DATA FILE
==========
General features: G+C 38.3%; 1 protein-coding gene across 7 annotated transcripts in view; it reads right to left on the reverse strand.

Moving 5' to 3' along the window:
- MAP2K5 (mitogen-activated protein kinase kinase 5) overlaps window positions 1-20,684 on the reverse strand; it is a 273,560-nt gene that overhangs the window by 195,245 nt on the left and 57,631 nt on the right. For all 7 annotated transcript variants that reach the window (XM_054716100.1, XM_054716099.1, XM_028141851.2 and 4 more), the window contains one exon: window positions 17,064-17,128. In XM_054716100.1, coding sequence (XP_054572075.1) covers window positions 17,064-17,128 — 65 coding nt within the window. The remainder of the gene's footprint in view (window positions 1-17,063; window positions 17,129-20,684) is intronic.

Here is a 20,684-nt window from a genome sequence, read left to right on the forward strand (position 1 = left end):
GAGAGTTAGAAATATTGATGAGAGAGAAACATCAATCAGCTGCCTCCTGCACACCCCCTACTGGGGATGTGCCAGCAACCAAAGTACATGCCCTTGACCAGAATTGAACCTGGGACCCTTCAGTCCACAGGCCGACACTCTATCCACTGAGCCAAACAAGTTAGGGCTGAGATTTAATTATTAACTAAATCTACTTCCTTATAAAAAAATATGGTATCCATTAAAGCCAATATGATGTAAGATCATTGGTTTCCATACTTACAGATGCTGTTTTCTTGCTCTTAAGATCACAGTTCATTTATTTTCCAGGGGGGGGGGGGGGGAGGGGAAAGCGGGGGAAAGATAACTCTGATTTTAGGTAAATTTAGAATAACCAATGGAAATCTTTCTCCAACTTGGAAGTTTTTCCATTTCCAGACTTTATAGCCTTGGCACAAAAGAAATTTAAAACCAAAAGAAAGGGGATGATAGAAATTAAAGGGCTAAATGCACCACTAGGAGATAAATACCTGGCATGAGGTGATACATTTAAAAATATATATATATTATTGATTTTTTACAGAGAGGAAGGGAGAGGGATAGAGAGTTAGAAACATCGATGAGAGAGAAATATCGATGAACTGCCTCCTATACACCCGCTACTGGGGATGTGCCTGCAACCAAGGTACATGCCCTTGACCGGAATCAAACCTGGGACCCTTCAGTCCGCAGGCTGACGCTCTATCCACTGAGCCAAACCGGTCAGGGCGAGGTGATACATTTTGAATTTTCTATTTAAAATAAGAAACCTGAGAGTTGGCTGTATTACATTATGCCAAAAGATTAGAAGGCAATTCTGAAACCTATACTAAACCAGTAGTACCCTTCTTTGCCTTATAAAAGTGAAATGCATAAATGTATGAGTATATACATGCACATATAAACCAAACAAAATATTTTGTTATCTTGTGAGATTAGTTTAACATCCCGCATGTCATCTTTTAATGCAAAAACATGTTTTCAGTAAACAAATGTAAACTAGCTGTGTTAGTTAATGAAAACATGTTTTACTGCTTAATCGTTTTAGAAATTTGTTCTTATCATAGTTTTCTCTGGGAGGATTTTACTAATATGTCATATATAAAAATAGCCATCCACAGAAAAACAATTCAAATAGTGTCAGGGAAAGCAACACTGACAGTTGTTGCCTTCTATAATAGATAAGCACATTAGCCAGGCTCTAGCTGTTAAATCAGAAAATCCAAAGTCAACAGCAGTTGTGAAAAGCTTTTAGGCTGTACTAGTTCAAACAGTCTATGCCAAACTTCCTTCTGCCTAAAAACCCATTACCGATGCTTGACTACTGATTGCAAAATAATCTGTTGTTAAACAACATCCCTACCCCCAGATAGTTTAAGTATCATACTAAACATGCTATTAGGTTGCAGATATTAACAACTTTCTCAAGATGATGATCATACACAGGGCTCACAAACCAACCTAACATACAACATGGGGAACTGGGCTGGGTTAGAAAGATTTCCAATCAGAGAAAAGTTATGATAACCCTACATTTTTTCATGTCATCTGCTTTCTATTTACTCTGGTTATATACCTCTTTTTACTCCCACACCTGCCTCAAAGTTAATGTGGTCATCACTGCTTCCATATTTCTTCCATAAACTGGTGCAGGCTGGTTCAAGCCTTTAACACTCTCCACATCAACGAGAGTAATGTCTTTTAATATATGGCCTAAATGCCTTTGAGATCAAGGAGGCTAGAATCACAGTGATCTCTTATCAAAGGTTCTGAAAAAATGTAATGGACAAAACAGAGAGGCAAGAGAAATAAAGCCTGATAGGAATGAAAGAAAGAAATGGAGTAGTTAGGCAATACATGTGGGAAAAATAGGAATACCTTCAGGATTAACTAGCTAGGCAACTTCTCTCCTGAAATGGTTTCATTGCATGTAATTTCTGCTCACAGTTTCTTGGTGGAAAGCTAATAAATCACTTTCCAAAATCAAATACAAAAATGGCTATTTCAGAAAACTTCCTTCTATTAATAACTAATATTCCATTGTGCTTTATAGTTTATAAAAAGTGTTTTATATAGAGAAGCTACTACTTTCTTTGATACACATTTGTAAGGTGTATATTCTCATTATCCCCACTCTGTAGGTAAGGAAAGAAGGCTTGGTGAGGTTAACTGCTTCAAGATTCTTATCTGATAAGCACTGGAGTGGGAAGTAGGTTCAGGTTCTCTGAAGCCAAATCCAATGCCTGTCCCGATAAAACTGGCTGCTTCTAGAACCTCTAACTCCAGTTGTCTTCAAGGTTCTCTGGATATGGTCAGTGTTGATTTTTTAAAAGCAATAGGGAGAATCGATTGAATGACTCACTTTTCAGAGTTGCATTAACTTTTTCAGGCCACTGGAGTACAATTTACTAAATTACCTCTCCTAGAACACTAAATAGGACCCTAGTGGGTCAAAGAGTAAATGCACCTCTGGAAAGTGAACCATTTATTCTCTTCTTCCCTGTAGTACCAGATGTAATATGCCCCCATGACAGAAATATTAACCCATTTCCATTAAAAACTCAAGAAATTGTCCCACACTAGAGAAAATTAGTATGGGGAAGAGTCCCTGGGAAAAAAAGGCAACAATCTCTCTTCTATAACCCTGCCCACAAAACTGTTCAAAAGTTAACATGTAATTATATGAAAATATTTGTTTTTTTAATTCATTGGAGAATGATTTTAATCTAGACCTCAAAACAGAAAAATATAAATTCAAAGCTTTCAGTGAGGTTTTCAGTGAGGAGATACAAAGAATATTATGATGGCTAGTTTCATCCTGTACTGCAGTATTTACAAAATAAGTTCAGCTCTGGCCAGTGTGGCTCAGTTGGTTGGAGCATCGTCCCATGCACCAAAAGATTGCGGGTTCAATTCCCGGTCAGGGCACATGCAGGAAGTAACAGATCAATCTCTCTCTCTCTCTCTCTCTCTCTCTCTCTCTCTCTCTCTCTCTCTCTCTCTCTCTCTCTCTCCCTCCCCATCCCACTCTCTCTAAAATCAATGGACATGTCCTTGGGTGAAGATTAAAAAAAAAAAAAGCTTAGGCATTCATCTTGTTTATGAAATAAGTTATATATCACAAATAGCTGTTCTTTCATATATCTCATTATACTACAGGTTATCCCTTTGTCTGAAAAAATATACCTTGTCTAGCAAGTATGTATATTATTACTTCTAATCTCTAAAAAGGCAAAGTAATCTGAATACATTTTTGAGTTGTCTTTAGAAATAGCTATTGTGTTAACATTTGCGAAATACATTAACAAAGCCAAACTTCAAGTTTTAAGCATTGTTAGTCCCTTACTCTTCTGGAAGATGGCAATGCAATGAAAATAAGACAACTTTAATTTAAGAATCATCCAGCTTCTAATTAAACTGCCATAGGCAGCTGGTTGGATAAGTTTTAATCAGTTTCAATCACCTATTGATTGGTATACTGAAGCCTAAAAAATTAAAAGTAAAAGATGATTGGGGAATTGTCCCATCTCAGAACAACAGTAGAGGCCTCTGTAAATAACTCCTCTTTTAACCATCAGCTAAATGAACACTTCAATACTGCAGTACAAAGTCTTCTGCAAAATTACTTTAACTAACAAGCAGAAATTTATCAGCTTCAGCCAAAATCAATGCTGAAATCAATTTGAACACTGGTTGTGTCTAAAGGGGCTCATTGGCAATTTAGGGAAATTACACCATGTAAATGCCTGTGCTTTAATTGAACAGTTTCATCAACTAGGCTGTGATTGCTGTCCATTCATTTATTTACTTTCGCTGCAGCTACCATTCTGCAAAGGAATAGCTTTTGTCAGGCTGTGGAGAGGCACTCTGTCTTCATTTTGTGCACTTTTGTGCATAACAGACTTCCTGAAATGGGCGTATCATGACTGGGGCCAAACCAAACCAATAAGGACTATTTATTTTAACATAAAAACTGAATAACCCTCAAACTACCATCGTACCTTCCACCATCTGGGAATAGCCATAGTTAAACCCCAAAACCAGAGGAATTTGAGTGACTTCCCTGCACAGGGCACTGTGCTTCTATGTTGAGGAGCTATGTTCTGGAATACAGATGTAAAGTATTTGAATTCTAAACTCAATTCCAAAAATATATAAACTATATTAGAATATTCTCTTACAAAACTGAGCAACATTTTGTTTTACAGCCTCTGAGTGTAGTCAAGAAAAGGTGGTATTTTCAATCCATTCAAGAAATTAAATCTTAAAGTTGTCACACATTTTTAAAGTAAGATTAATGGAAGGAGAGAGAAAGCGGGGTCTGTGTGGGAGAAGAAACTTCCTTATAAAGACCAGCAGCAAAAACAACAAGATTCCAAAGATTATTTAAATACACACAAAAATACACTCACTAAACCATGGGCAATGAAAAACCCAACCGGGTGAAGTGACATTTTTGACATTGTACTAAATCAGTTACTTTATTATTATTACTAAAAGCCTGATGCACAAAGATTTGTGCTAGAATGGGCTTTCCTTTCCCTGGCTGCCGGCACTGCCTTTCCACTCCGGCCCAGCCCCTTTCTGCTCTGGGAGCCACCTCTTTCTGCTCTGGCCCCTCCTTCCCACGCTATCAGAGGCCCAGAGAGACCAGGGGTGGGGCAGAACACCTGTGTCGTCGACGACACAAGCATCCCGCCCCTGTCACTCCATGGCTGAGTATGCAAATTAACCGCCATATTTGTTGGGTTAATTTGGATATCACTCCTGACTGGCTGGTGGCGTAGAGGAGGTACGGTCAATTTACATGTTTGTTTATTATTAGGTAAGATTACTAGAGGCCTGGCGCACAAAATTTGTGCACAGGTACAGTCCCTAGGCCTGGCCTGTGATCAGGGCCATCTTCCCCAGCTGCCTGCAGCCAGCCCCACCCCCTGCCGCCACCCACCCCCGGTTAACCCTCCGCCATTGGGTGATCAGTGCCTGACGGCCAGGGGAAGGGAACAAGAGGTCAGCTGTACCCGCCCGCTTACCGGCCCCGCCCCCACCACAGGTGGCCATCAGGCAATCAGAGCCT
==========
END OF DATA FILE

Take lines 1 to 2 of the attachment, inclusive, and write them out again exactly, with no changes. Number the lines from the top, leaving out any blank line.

General features: G+C 38.3%; 1 protein-coding gene across 7 annotated transcripts in view; it reads right to left on the reverse strand.

Moving 5' to 3' along the window: